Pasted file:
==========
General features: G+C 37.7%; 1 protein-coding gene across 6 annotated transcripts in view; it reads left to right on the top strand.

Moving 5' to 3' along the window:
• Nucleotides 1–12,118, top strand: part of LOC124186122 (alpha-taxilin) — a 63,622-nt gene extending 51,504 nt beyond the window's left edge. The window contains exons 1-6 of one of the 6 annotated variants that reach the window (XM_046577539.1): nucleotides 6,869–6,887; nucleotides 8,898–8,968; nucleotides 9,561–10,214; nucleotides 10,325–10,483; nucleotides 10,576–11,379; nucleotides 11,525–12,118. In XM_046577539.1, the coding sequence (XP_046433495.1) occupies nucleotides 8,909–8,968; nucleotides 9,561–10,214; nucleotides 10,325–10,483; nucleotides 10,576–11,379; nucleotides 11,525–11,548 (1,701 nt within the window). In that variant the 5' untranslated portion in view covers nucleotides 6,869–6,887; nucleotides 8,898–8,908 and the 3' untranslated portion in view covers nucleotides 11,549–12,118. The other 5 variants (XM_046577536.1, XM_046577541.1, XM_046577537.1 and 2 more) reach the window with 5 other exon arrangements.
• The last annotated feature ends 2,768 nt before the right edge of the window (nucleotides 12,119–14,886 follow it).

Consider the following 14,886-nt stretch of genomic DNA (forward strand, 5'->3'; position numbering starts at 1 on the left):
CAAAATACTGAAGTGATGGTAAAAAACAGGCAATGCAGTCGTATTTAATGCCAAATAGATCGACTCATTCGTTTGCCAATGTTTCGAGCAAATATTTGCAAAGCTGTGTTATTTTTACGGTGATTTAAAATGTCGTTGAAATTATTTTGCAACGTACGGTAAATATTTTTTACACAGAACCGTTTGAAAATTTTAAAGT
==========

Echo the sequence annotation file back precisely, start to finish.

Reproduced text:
General features: G+C 37.7%; 1 protein-coding gene across 6 annotated transcripts in view; it reads left to right on the top strand.

Moving 5' to 3' along the window:
• Nucleotides 1–12,118, top strand: part of LOC124186122 (alpha-taxilin) — a 63,622-nt gene extending 51,504 nt beyond the window's left edge. The window contains exons 1-6 of one of the 6 annotated variants that reach the window (XM_046577539.1): nucleotides 6,869–6,887; nucleotides 8,898–8,968; nucleotides 9,561–10,214; nucleotides 10,325–10,483; nucleotides 10,576–11,379; nucleotides 11,525–12,118. In XM_046577539.1, the coding sequence (XP_046433495.1) occupies nucleotides 8,909–8,968; nucleotides 9,561–10,214; nucleotides 10,325–10,483; nucleotides 10,576–11,379; nucleotides 11,525–11,548 (1,701 nt within the window). In that variant the 5' untranslated portion in view covers nucleotides 6,869–6,887; nucleotides 8,898–8,908 and the 3' untranslated portion in view covers nucleotides 11,549–12,118. The other 5 variants (XM_046577536.1, XM_046577541.1, XM_046577537.1 and 2 more) reach the window with 5 other exon arrangements.
• The last annotated feature ends 2,768 nt before the right edge of the window (nucleotides 12,119–14,886 follow it).

Consider the following 14,886-nt stretch of genomic DNA (forward strand, 5'->3'; position numbering starts at 1 on the left):
CAAAATACTGAAGTGATGGTAAAAAACAGGCAATGCAGTCGTATTTAATGCCAAATAGATCGACTCATTCGTTTGCCAATGTTTCGAGCAAATATTTGCAAAGCTGTGTTATTTTTACGGTGATTTAAAATGTCGTTGAAATTATTTTGCAACGTACGGTAAATATTTTTTACACAGAACCGTTTGAAAATTTTAAAGT